By Clive Wright

Are Seed Oils Bad for Your Skin? The Science of Saturated Fats

When dreaming up our first product, it was important to bring something that was a net positive into the world. Yes, it's just skincare. But it's not just about skincare.

Along the way, we noticed that many skincare products contained high levels of polyunsaturated fatty acids (PUFAs). We discovered this was inconsistent with our own skin in a naturally balanced state. We turned to our favourite natural brands and found even they were loaded up with PUFA. Sunflower oil? Grapeseed oil? The ratios were completely off balance. It simply wasn't in harmony with skin and nature.

Skincare is most effective when it can mimic your own skin, because your body inherently knows what to do with it. This comes down to biocompatibility. We knew we needed to create products that were skin-identical to make a genuine difference.

While many synthetic formulas are designed to be biomimetic, that’s just the thing. Synthetic formulas are designed in such a way.

We also noticed that many natural brands skewed heavily to PUFAs and over-indexed on these when creating their formulas. Some of this comes down to the commercials of private label manufacturing for skincare, where you’re essentially furnished with a formula based on an existing set of recipes. It’s easy to be led down garden paths.

Somewhere along the way, modern life got co-opted. Industrial seed oils, high in PUFAs, took the place of centuries-old ingredients. Unfortunately, both our skin and health is paying the price. 

What is a seed oil?

Seed oils are a heavily processed, refined and industrialised subset of vegetable oils that are derived from seeds. They are typically higher in unsaturated fatty acids, which according to recent studies, may lead to poor health outcomes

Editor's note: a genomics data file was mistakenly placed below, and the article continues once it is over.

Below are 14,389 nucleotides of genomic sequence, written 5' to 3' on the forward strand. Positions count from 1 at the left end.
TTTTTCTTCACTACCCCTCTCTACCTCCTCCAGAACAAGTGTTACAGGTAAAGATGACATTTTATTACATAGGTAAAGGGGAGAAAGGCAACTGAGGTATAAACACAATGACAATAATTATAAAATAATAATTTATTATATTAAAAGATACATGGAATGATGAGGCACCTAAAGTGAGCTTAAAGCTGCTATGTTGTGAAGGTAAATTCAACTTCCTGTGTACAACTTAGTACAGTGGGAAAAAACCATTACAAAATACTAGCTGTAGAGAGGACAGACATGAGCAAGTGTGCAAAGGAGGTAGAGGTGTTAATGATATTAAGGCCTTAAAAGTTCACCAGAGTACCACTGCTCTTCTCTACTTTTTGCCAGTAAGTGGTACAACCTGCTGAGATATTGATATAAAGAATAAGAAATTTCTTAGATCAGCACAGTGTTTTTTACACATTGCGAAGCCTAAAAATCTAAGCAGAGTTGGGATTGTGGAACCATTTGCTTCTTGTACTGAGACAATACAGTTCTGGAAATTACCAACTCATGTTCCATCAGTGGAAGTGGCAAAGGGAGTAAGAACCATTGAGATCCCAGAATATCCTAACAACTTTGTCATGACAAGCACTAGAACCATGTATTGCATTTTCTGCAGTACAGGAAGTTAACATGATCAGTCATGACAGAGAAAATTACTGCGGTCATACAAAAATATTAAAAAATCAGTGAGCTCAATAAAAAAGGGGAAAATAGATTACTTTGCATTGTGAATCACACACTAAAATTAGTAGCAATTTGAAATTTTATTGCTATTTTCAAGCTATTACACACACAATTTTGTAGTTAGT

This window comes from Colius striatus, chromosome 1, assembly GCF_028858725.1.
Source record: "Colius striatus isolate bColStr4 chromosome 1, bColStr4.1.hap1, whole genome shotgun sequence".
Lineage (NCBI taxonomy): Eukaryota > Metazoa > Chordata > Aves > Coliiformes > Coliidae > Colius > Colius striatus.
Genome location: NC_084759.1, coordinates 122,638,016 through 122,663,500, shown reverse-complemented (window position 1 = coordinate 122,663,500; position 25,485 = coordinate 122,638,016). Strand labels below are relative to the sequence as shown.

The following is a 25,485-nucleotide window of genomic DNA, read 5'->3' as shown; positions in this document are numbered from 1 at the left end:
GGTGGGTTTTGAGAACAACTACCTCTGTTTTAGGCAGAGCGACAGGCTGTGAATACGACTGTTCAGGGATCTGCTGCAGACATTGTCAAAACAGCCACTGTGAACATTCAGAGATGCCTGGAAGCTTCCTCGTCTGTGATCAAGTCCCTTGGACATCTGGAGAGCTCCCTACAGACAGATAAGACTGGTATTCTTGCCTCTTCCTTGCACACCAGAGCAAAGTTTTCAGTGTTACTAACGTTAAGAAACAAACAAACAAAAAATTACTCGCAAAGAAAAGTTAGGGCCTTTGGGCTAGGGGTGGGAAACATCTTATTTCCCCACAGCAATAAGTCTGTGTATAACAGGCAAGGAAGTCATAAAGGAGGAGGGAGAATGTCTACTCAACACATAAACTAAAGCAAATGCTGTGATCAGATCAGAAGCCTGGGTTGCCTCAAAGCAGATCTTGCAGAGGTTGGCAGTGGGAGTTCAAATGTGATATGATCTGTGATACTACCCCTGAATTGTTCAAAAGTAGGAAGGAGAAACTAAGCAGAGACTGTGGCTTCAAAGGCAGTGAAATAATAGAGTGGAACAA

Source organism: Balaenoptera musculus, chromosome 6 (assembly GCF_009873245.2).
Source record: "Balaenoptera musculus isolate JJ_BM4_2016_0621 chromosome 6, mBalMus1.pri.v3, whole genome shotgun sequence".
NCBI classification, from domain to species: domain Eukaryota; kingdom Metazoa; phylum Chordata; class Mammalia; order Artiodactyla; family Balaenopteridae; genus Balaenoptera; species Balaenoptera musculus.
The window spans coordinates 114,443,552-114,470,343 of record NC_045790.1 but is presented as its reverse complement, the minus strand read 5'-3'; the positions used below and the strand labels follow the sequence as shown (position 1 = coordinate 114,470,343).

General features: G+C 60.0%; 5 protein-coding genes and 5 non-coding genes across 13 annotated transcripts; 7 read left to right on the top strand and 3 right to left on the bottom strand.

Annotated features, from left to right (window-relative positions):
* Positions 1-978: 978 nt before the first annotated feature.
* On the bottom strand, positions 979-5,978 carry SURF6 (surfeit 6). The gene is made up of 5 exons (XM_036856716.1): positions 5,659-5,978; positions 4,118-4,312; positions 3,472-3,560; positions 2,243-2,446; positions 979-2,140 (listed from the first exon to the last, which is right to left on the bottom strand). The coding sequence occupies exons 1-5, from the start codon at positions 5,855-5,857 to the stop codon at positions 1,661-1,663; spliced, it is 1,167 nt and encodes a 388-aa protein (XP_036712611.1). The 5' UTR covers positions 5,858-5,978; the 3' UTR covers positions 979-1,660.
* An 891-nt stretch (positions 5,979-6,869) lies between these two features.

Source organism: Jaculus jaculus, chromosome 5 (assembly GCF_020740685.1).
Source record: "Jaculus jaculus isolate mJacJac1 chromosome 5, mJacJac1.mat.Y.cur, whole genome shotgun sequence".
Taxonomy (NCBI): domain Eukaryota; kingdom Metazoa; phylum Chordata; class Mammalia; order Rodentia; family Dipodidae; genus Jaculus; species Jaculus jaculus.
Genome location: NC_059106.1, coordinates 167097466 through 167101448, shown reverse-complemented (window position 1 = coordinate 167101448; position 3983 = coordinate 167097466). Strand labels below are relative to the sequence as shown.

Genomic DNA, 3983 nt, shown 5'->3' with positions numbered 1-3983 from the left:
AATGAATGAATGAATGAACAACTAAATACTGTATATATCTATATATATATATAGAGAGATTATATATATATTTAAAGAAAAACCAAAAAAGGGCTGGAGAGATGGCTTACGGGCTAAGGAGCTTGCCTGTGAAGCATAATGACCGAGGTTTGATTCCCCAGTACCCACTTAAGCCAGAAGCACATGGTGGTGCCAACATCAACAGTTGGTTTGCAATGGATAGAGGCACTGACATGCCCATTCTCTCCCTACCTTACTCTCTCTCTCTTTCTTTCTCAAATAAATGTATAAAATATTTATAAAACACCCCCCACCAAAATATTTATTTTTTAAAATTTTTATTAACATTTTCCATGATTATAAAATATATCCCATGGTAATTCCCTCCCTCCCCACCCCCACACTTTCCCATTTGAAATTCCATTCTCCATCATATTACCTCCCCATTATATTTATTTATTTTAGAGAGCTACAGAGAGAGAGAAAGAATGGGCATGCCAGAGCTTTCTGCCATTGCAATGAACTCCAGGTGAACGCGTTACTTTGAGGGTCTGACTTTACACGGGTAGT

Most seed oils are derived from the seeds of crops. In Australia, we commonly see seed oils in our food and skincare. Here are some seed oil examples, or a list of seed oils to avoid:

  • Corn
  • Canola oil (record production in Australia in FY21-22)
  • Soybean
  • Sunflower
  • Safflower
  • Grapeseed
  • Rice bran
  • Peanut

    What about vegetable oils?

    Vegetable oils are oils or fats derived from plant matter, whether it’s from fruits, grains, seeds, or nuts. 

    It’s a broad category that includes all plant-based oils. Vegetable oils vary widely in their saturated and unsaturated fatty acid contents. As such, some vegetable oils are good for you – such as coconut oil, olive oil and avocado oil. Others may cause health and skin problems, such as sunflower oil, grapeseed oil and canola oil, which are largely unsaturated. Not to mention, some of the labelling on products today simply refers to ‘vegetable oil’ which can be a combination of highly processed varieties of vegetable oils. 

    Global production of vegetable oils has increased over 1600 per cent since the early 1900s and doubled in the last 20 years according to the USDA. They are now most commonly used as cooking oils.

    A chart showing the growth in worldwide consumption of seed and vegetable oils from 2013 to 2023. The chart shows a steady rise in consumption in all types of oils.

    Before plant-based oils came into our lives, we used animal fats. Our ancestors believed in using every part of the animal for cooking and salves, taking a nose-to-tail approach, with the animal honoured in its entirety and never sacrificed in vain. Then big business entered the market. Poof! Here come the PUFAs. 

    Painting a history of seed oils